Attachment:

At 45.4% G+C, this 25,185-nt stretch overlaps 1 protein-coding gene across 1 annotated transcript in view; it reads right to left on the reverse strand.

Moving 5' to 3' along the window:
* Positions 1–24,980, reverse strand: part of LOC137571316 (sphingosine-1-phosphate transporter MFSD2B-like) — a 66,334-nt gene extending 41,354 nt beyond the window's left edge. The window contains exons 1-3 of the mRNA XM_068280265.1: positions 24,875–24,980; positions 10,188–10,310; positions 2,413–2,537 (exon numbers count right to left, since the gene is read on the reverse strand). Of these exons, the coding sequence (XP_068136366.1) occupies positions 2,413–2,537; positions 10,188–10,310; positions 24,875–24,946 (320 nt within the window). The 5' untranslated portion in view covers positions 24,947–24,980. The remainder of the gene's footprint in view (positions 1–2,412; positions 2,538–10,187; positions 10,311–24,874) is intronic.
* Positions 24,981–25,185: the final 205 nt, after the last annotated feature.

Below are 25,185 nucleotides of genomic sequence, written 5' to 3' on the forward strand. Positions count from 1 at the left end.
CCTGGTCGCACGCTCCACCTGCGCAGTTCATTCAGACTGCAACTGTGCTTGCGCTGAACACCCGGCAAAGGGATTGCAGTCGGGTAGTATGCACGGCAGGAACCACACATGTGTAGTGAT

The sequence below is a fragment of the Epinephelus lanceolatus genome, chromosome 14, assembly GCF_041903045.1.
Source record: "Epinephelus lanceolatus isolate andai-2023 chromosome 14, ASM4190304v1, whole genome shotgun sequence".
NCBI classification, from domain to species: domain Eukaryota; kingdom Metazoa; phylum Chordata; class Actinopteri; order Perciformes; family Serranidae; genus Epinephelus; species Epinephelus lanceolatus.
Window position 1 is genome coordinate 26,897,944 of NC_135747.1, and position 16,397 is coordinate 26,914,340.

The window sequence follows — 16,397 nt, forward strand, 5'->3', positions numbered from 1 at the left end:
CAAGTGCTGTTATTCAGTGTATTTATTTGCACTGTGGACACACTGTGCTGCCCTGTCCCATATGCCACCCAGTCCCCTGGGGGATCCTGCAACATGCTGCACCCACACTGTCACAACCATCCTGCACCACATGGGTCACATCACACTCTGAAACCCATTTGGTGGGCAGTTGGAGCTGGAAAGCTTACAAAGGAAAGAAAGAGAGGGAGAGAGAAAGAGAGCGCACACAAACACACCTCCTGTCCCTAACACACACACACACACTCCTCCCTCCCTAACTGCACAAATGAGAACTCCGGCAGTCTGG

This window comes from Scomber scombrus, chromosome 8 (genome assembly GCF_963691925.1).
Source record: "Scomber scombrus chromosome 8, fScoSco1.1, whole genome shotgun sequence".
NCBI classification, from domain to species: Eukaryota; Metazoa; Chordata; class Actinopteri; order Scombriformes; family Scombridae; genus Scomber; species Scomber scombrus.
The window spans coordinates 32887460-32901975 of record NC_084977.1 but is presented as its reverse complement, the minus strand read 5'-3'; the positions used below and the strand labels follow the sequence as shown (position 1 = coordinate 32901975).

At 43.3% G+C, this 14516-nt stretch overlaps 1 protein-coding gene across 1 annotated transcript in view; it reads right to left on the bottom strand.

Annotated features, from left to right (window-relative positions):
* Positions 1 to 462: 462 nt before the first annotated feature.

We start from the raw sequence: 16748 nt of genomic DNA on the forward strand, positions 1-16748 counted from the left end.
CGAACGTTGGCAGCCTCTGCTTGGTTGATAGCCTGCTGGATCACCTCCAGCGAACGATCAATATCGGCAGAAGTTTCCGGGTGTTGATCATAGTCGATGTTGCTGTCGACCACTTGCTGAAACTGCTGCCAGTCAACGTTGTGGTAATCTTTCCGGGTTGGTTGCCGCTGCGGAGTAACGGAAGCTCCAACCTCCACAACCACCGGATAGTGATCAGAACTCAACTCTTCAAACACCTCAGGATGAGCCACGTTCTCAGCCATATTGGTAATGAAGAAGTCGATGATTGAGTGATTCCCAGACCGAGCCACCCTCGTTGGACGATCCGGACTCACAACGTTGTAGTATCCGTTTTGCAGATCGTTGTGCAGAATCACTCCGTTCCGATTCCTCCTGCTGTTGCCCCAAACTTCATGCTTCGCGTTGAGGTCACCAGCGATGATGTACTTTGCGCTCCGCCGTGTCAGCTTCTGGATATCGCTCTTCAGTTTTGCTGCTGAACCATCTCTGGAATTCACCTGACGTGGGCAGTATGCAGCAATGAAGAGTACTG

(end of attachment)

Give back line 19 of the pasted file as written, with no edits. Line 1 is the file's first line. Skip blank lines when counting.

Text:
* Positions 1 to 462: 462 nt before the first annotated feature.